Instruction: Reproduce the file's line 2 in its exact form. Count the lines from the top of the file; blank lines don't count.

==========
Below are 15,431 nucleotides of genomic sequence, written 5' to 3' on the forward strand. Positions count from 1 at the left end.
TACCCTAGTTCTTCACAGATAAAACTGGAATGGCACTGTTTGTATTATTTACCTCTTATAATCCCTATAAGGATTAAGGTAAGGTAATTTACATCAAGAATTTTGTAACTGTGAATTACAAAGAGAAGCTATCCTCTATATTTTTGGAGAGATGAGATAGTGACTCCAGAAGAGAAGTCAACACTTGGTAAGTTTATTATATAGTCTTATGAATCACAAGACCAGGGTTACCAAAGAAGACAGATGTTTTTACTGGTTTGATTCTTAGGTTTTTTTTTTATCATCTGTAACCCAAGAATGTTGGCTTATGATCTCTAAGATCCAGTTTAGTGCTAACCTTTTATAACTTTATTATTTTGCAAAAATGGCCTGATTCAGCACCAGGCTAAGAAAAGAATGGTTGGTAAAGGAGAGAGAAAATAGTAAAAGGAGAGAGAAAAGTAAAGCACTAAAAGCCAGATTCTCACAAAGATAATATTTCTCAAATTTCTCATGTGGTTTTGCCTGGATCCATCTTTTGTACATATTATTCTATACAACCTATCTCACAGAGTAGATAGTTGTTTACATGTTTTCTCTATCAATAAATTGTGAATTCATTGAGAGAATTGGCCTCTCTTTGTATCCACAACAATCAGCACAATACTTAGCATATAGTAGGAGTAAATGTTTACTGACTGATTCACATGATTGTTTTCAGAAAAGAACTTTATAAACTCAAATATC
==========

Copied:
TACCCTAGTTCTTCACAGATAAAACTGGAATGGCACTGTTTGTATTATTTACCTCTTATAATCCCTATAAGGATTAAGGTAAGGTAATTTACATCAAGAATTTTGTAACTGTGAATTACAAAGAGAAGCTATCCTCTATATTTTTGGAGAGATGAGATAGTGACTCCAGAAGAGAAGTCAACACTTGGTAAGTTTATTATATAGTCTTATGAATCACAAGACCAGGGTTACCAAAGAAGACAGATGTTTTTACTGGTTTGATTCTTAGGTTTTTTTTTTATCATCTGTAACCCAAGAATGTTGGCTTATGATCTCTAAGATCCAGTTTAGTGCTAACCTTTTATAACTTTATTATTTTGCAAAAATGGCCTGATTCAGCACCAGGCTAAGAAAAGAATGGTTGGTAAAGGAGAGAGAAAATAGTAAAAGGAGAGAGAAAAGTAAAGCACTAAAAGCCAGATTCTCACAAAGATAATATTTCTCAAATTTCTCATGTGGTTTTGCCTGGATCCATCTTTTGTACATATTATTCTATACAACCTATCTCACAGAGTAGATAGTTGTTTACATGTTTTCTCTATCAATAAATTGTGAATTCATTGAGAGAATTGGCCTCTCTTTGTATCCACAACAATCAGCACAATACTTAGCATATAGTAGGAGTAAATGTTTACTGACTGATTCACATGATTGTTTTCAGAAAAGAACTTTATAAACTCAAATATC